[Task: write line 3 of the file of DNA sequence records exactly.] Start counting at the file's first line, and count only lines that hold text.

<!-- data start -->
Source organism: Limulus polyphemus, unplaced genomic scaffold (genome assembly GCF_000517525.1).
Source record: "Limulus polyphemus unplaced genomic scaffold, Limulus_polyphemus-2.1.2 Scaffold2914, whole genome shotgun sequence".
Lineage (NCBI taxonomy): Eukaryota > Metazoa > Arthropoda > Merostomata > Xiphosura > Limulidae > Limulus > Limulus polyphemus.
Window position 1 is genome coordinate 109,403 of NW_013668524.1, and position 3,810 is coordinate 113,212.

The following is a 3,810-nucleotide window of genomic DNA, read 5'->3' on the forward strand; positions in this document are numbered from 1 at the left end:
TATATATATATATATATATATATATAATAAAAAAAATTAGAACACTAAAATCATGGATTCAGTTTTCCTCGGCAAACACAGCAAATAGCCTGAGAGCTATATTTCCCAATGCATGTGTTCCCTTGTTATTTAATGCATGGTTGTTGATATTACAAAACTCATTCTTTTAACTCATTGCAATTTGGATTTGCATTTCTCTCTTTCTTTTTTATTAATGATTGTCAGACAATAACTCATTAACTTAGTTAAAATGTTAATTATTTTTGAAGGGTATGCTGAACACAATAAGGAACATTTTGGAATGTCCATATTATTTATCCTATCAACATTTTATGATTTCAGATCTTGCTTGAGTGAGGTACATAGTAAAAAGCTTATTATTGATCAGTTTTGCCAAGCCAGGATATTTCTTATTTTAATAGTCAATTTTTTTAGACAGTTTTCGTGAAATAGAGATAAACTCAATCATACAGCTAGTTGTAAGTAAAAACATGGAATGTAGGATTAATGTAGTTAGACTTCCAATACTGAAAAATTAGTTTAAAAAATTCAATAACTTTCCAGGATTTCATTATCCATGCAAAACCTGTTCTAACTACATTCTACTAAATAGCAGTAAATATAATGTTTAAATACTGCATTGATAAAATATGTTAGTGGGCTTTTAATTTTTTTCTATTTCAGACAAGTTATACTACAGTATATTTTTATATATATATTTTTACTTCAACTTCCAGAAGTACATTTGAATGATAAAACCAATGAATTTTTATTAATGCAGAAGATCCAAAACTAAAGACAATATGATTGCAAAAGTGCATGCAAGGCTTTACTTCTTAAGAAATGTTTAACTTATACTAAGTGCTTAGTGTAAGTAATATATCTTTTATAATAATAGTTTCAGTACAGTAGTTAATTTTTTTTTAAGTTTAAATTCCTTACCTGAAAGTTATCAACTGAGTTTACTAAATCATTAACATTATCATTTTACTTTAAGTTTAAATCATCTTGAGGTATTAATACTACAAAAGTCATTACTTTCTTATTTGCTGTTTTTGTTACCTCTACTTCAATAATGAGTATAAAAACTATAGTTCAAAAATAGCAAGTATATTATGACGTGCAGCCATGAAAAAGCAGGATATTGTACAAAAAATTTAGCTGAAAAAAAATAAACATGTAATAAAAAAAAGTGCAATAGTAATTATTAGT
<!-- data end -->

Lineage (NCBI taxonomy): Eukaryota > Metazoa > Arthropoda > Merostomata > Xiphosura > Limulidae > Limulus > Limulus polyphemus.